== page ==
Pit and Klamath

rivers, on Rogue

river and to be-

yond the Siskiyou

Oregon.

divisions.

bloods;

some 1200

Achomawi.

Mountains; S. of

the Lutuamian.

37. SHOSHONIAN.

In the W. part of

Foot-hills and

Somer2-r51n

In the United

the United States;

plains E. of

the United

States, some

most of the

the Rock y

S t a t es;

24,000.

country between

Mountains in

many more

lat. 35° and 45°

and long.105° and

N.W. United

States or

in Mexico,

ancient and

120°, with exten-

sions N., S., and

S.E. outside this

area; represented

also in California,

and in Mexico

by the Piman,

Sonoran and Na-

huatlan tribes.

Canada, but

residence

in P1 a t eau

region long-

continued.

modern.

38. SIOUAN.

In the basin of the

In the Caro-

Some 20

About 38,000;

Missouri and the

lina - Virginia

large and

of w hi c h

upperMississippi;

region.

many minor

some 1400

from about N.

lat. 33° to 53° and,

at the broadest,

from 89° to Ito°

ones.

in Canada.

W. long.; also

represented in

Wisconsin (Win-

nebago), Louisi-

ana,the Carolinas,

and Virginia

(formerly).

39. TAKELMAN.

In S. W. Oregon,

in the middle

valley of Rogue

river, on the upper

Rogue, and to

about the Cali-

fornia line or

beyond.

In some part

of S. Oregon.

2.

Practically

extinct;

perhaps 6

speakers of

the language

alive.

40. TANOAN.

In New Mexico, on

Some part of

Some 14-15

About 4200

the Rio Grande,

&c., from lat. 33°

to 36°; also a

settlement with the

New Mexico.

pueblos.

in 12 pueb-

los.

Moqui in N.E.

Arizona, and

another on the

Rio Grande at the

boundary line,

partly in Mexico.

41. 'I'IMUQuAN.

In Florida, from the

Some part of

Some 60 or

Extinct in

N. border and the

Florida.

more settle-

18th cen-

Ocilla river to

ments.

tury.

Lake Okeecho-

bee, perhaps

farther N. and S.

42. TONIKAN.

In part of E. Louisi-

Somewhere in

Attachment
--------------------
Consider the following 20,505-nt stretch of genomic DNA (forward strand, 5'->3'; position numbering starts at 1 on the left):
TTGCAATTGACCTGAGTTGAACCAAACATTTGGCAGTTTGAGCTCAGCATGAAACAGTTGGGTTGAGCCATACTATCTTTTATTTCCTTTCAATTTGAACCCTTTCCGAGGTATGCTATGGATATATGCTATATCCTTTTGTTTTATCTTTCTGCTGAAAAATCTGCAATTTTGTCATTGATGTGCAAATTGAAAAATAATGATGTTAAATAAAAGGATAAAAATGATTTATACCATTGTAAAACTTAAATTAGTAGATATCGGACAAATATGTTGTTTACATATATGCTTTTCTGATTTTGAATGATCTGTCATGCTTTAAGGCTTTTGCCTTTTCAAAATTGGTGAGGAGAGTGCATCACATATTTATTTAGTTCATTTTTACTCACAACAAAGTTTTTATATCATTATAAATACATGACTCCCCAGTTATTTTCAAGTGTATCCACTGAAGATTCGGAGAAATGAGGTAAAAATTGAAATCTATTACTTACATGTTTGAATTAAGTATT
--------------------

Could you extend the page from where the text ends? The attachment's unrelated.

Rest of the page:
3.

Practically

ana and part of

the Louisi-

extinct; i n

Mississippi; in

ana - Missis-

1886 some

Avoyelles parish,

La., &c.

sippi region.

25 indivi-

duals living

at Marks-

ville, La.

43. TONKAWAN.

In S. E. Texas,

N.W. of the

Somewhere in

S. or W.

a.

Nearly ex-

tinct; in

Karankawan;

remnants now in

Oklahoma.

Texas.

18840nly78

individuals

living; in

2905 but 47,

with Pon-

k a s, in

Oklahoma.

44. TSIMSHIAN

In N.W. British

On the head-

3 main and

About 3200

(Chimmesyan).

Columbia, on the

Nass and Skeena

waters of the

Skeena river.

se v e r a 1

minor divi-

in Canada,

and 950 in

rivers, and the

adjacent islands

and coast S. to

sions.

Alaska.

Millbank Sound;

also (since 1887)

on Annette Island,

Alaska.

4 5. WAILATPUAN.

A western section

In Oregon, S.

2.

Language

(Molala) in the

of the Colum-

practically

Cascade region

between Mounts

bia river.

extinct; 405

Cayuse (in

Hood and Scott,

in Washington

and Oregon; an

eastern (Cayuse)

on the head-

waters of the

Wallawalla, Uma-

tilla and Grande

1888 only 6

spoke their

mother

tongue) are

still living;

i n 1881

about 20

Molalas.

Ronde rivers.


Copyright Statement
These files are public domain.

Bibliography Information
Chisholm, Hugh, General Editor. Entry for 'North American Indians'. 1911 Encyclopedia Britanica. https://www.studylight.org/encyclopedias/bri/n/north-american-indians.html. 1910.

Stock.

Area.

Earliest Home.

Tribes, &c.

Population.

46. WAKASHAN

Most of Vancouver

Somewhere in

3 main divi-

4765,ofwhich

(Kwakiutl-

Island (except

the interior

sions, with

435 are in

Nootka).

some 3 of the E.

of British

more than

the United

coast) and most

of the coast of

Columbia.

so" tribes."

States.

British Columbia

from Gardner

channel to Cape

Mudge; also part

of extreme N.W.

Washington.

47.

In E. central Cali-

In N.W. Ne-

I.

About zoo, in

fornia and the ad-

joining part of

Nevada, in the

region of Lake

vada.

the region

of Carson,

Reno, &c.

Tahoe and the

lower Carson

valley.

48. WEITSPEKAN

(Yurok).

In N.W. California,

W. of the Quo-

In N. Cali-

fornia or S.

6 divisions;

no true

A few hun-

dreds; in

ratean.

Oregon.

tribes.

1870 esti-

mated at

2000 or

more.

49. WISHOSKAN

(Wiyot).

In N.W. California,

in the coast

region, S. of the

I n N. C a I i-

fornia.

3-5 divisions;

no true

tribes.

Nearly ex-

tinct.

Weitspekan.

50. YAKONAN.

In W. Oregon, in

W. c en t r al

4 chief divi-

About30o,on

the coast region

and on the rivers

Oregon.

sions, with

numerous

the Siletz

Reserva-

from the Yaquina

to the Umpqua.

villages.

tion.

51.

In central N. Cali-

So m e w h e r e

a.

Practically

fornia in the region

of Round Moun-

tain, &c., S. of

the Shastan.

farther E.

extinct; in

1884hut 35

individuals

living.

YUCHIAN.

In E. Georgia, on

the Savannah

Somewhere E.

of the Chata-

1.

About Soo,

with Creeks

river from above

Augusta down to

the Ogeechee, and

also on Chatahoo-

chee river; rem-

nants now in

hoochee.

in O k I a-

homa.

Oklahoma.

YUKIAN.

In N.W. California,

E.of the Copehan,

with a N. and a

N. or central

California.

divisions;

no true

tribes.

About 25u.

S. section; in the

Round Valley

region.

Lectionary Calendar
Thursday, September 19th, 2019
the Week of Proper 19 / Ordinary 24